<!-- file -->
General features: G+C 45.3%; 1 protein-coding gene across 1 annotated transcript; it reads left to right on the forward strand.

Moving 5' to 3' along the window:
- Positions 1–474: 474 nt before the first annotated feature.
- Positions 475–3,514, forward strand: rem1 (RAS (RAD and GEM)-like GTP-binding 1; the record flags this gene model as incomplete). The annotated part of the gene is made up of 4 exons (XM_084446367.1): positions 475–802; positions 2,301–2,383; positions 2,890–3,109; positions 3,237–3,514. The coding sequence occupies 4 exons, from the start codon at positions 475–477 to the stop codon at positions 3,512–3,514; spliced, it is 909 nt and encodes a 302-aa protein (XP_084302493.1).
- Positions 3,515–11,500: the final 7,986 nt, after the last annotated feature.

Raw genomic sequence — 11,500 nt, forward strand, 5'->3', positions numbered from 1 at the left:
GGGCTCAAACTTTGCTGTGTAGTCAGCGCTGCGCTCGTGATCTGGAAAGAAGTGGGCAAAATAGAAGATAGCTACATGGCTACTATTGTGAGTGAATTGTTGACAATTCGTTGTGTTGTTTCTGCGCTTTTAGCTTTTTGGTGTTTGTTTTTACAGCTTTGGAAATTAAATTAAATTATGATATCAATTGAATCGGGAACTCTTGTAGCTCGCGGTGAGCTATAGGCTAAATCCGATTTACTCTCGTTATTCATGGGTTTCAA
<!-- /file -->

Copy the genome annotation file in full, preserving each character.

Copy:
General features: G+C 45.3%; 1 protein-coding gene across 1 annotated transcript; it reads left to right on the forward strand.

Moving 5' to 3' along the window:
- Positions 1–474: 474 nt before the first annotated feature.
- Positions 475–3,514, forward strand: rem1 (RAS (RAD and GEM)-like GTP-binding 1; the record flags this gene model as incomplete). The annotated part of the gene is made up of 4 exons (XM_084446367.1): positions 475–802; positions 2,301–2,383; positions 2,890–3,109; positions 3,237–3,514. The coding sequence occupies 4 exons, from the start codon at positions 475–477 to the stop codon at positions 3,512–3,514; spliced, it is 909 nt and encodes a 302-aa protein (XP_084302493.1).
- Positions 3,515–11,500: the final 7,986 nt, after the last annotated feature.

Raw genomic sequence — 11,500 nt, forward strand, 5'->3', positions numbered from 1 at the left:
GGGCTCAAACTTTGCTGTGTAGTCAGCGCTGCGCTCGTGATCTGGAAAGAAGTGGGCAAAATAGAAGATAGCTACATGGCTACTATTGTGAGTGAATTGTTGACAATTCGTTGTGTTGTTTCTGCGCTTTTAGCTTTTTGGTGTTTGTTTTTACAGCTTTGGAAATTAAATTAAATTATGATATCAATTGAATCGGGAACTCTTGTAGCTCGCGGTGAGCTATAGGCTAAATCCGATTTACTCTCGTTATTCATGGGTTTCAA